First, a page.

Yesterday I did a short (8-minute) radio interview set up by my publishing house, and everything worked like it usually does for a radio piece. The “Women’s Radio Network” called the day before to do a pre-interview, where I got to find out more about their listening audience and what they were looking for. They said their audience was primarily professional women and their tone was upbeat, in order to motivate women in their careers and lives.
That sounded good. I am all about encouraging other women in their aspirations! So I focused my comments not so much on my own book Flunking Sainthood as on what it takes to be a professional author, how to get started, what publishers are looking for, etc.
Everything about the interview was routine, from the ads playing in the minute or so before I came on live to the quick final thank-you at the end, when the producer and I hung up the phone.
That’s when things started to get weird. I sat down at my desk to tweet out a link to the interview before it slipped my mind, but the network’s website link to “archived shows” got me only an error message, and even its livestream content did not appear to be working. Hmm.
Then I went to Twitter, and found that the network’s Twitter account only had 427 followers . . . and has not been updated with any new tweets since February 2013.
At that point I gave up on tweeting anything about it and just chalked it all up to experience: I had wasted a little time by doing this interview, but there weren’t any red flags. Maybe the Women’s Radio Network just didn’t see the value in social media? No big deal.
Then, about 15 or 20 minutes after the interview, my phone rang. It was someone named Scott, a very enthusiastic employee of the network. He wanted to call me to thank me for being on the “Open Forum” show and tell me what my “numbers” were.
“We’re going to interview about 20 people today, and only 2 or 3 of them will get called back. Our average rating is 2.5. Yours was a 5.2! That’s double the average. To give you a sense of what that means, you had 926,000 listeners.”
This phone call is when my bullshitometer started beeping. I’ve done a lot of radio interviews in 15 years of being a published author, and no professional radio organization has ever called back to tell me about my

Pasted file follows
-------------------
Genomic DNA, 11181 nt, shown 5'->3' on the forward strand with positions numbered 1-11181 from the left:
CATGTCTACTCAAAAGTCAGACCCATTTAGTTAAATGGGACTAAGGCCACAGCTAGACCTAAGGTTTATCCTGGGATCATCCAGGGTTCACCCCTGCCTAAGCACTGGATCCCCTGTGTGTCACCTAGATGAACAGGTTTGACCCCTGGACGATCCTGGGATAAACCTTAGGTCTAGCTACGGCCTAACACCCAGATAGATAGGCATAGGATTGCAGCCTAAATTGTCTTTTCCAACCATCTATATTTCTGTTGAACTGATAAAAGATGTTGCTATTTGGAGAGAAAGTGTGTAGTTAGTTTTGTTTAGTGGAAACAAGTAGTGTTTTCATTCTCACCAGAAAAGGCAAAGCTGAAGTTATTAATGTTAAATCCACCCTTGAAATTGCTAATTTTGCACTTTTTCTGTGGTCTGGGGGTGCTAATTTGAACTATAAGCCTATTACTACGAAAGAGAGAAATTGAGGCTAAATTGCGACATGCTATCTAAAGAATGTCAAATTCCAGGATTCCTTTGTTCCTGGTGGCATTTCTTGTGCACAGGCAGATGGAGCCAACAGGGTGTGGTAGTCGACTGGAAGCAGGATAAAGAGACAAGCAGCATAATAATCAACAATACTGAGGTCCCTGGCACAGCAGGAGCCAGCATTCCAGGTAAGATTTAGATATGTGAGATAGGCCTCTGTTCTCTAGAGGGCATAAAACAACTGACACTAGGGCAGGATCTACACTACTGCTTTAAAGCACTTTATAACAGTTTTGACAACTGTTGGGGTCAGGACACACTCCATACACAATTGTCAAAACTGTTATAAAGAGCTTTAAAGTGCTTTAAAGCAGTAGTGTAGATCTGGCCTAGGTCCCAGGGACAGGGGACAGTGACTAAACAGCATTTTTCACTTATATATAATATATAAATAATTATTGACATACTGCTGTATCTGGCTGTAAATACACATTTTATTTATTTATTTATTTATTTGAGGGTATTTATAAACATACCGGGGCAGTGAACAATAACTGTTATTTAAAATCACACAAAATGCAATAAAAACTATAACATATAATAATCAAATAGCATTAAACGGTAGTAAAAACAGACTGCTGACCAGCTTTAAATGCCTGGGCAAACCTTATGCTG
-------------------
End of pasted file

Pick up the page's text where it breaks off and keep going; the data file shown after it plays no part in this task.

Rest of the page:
“numbers.” (How would they even know, minutes after a piece had aired, what its listening audience was?)
“A lot of the time, people start listening, but they tune out halfway through,” Scott was saying. “But in your case, 89% of listeners stayed for the full 8 minutes. Now, we’ve talked with our national sponsors about you, and they want to book you for a full 30-minute interview.”
Oh, you’ve got to be kidding, I was thinking. Real radio producers don’t “talk with their national sponsors” after an interview. They’re busy booking and prepping for the next interview.
I said nothing.
But Scott was not done with the fleecing. Because I was so very good on the air, they were going to have my next interview be conducted by KC Armstrong, who used to work with Howard Stern. He has “millions of listeners every day,” Scott assured me. I could even choose the format for the half-hour show. If I wanted part of it to be a call-in show, he would arrange that. If I wanted it just to be me and KC, they could do that too.
But wait, there’s more! They would even issue a press release to promote my interview and distribute it to CNN, ABC, and NBC. And coincidentally, my timing was amazing, because they were running a promotional price on all this right now!
Of course you are, I thought. But what I said aloud — with admirable politeness, I might add — was that he would have to talk with my publishing house about scheduling any other interviews, and that I highly doubted that they would be on board, considering that radio interviews are free.
(And for the record, real radio stations also don’t let guests choose their own adventure in terms of show format, call you back after an interview with phony numbers about your ratings, or craft press releases that announce nothing more newsworthy than “Author X is appearing on our show!”)
Scott got off the phone pretty darn fast when I referred him to my publishing house. And today, out of curiosity, I did some research (which I should have done before). I talked to Kelly Hughes, an outstanding professional book publicist, and she had never even heard of this “radio network.” While we were on the phone she looked them up in Cision, which is like publicists’ Bible of media contacts, and they’re not even listed.
I also Googled the Women’s Radio Network to find I am not the first author or small business owner they have tried to snow:
- Novelist Virginia Gray writes of her experience here (and be sure to read the comments from many other people who have been taken in)
- Website designer and programmer Heather Goff describes something very similar here, with “Spotlite Radio” being a possible former name of this same business
- Complaintwire.org has a whole litany of accusations here
- The Better Business Bureau gives this organization an F
- And here are more horror stories on Yelp
Authors, stay away. This is not a legitimate radio station that empowers women . . . it is a fraudulent sham that wants to empty our pockets. Don’t even give them your phone number, because they will keep calling it.